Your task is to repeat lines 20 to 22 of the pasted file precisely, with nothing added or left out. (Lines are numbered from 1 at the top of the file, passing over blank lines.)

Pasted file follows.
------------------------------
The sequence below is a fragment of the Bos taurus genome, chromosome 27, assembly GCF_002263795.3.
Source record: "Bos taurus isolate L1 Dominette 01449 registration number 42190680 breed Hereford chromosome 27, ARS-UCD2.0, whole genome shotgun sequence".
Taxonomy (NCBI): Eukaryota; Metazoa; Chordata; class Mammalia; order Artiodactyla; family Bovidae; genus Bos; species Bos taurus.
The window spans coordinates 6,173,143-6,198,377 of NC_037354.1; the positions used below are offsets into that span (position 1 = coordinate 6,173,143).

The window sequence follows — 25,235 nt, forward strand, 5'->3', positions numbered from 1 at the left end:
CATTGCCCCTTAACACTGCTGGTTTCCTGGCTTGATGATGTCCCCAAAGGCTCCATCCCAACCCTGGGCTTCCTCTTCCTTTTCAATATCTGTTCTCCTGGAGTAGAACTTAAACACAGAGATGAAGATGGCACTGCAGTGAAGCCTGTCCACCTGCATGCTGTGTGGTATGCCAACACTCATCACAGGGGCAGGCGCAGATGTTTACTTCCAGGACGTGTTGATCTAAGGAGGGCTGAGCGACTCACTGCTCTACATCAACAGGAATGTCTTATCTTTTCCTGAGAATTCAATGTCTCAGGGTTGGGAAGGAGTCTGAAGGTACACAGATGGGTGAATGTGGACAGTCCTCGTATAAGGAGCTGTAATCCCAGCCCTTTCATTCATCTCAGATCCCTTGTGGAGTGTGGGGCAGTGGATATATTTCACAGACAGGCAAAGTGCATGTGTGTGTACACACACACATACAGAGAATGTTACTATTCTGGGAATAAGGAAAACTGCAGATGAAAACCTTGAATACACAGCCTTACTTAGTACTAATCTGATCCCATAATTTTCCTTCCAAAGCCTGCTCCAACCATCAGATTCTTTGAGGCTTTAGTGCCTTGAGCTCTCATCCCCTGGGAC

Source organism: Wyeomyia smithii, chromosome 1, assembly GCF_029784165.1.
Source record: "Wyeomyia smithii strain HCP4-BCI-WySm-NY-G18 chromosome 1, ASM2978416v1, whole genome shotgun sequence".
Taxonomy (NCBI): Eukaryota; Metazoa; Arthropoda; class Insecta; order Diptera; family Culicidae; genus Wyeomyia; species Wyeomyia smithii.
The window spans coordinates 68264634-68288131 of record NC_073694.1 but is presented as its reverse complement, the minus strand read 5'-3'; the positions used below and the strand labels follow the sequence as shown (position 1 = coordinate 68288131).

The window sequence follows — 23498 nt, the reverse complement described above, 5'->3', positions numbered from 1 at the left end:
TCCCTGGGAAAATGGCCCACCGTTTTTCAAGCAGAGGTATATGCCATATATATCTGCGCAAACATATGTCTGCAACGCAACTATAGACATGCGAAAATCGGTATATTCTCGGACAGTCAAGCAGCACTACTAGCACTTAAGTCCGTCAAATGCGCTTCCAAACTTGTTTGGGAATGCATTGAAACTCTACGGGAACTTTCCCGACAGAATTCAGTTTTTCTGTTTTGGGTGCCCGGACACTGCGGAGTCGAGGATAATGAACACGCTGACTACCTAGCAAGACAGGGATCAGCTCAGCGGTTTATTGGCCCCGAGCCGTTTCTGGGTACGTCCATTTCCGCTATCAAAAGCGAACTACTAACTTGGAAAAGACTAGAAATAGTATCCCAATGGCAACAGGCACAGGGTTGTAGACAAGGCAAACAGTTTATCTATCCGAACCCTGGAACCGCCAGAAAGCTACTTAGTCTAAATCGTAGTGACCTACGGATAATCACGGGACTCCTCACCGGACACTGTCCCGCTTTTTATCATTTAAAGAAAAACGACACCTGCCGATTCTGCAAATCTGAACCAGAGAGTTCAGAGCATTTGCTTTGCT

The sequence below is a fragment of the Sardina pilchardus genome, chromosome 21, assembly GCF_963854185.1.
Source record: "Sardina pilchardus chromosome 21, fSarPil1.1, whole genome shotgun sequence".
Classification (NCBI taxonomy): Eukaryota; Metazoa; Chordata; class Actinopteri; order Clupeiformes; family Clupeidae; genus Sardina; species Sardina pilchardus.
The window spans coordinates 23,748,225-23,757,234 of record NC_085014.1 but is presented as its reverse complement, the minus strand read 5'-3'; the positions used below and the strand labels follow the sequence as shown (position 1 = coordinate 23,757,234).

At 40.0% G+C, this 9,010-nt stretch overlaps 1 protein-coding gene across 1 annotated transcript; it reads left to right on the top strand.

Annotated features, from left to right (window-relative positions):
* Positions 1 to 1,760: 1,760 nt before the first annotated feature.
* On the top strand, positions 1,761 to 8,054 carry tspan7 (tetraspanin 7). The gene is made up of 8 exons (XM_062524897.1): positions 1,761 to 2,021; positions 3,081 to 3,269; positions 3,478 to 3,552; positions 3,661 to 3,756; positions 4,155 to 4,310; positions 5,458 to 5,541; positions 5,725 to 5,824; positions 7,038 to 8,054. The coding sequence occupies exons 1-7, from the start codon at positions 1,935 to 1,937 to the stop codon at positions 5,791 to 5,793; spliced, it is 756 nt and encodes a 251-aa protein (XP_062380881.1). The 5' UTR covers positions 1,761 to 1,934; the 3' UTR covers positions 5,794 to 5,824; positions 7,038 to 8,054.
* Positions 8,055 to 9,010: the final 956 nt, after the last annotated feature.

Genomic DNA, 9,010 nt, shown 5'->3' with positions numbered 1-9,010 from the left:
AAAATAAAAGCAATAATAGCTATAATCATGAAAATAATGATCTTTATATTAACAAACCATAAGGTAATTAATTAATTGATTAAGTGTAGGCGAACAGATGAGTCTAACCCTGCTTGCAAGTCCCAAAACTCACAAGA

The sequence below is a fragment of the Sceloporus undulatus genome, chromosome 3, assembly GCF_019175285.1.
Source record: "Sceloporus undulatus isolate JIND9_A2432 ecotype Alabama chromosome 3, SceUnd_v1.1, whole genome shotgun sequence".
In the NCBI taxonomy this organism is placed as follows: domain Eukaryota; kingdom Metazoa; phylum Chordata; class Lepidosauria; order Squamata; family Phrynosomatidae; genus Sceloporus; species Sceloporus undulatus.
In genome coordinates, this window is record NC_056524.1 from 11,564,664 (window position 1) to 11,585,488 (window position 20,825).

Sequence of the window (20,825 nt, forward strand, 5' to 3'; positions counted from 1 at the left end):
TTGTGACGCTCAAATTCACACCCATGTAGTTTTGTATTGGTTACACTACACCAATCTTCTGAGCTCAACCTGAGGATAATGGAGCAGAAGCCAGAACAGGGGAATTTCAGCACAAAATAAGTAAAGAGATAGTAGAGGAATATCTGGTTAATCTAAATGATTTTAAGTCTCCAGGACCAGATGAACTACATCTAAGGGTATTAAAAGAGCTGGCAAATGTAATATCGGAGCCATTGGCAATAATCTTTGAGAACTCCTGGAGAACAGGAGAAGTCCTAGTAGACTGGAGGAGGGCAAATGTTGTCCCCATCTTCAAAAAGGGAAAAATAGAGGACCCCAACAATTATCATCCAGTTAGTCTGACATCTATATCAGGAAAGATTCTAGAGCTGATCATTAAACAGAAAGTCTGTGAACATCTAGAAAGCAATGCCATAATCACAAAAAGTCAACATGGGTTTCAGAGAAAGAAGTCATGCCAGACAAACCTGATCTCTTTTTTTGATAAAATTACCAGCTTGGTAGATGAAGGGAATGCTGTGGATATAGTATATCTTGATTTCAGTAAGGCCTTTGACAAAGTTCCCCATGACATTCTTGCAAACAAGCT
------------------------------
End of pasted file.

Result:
* On the top strand, positions 1,761 to 8,054 carry tspan7 (tetraspanin 7). The gene is made up of 8 exons (XM_062524897.1): positions 1,761 to 2,021; positions 3,081 to 3,269; positions 3,478 to 3,552; positions 3,661 to 3,756; positions 4,155 to 4,310; positions 5,458 to 5,541; positions 5,725 to 5,824; positions 7,038 to 8,054. The coding sequence occupies exons 1-7, from the start codon at positions 1,935 to 1,937 to the stop codon at positions 5,791 to 5,793; spliced, it is 756 nt and encodes a 251-aa protein (XP_062380881.1). The 5' UTR covers positions 1,761 to 1,934; the 3' UTR covers positions 5,794 to 5,824; positions 7,038 to 8,054.
* Positions 8,055 to 9,010: the final 956 nt, after the last annotated feature.

Genomic DNA, 9,010 nt, shown 5'->3' with positions numbered 1-9,010 from the left: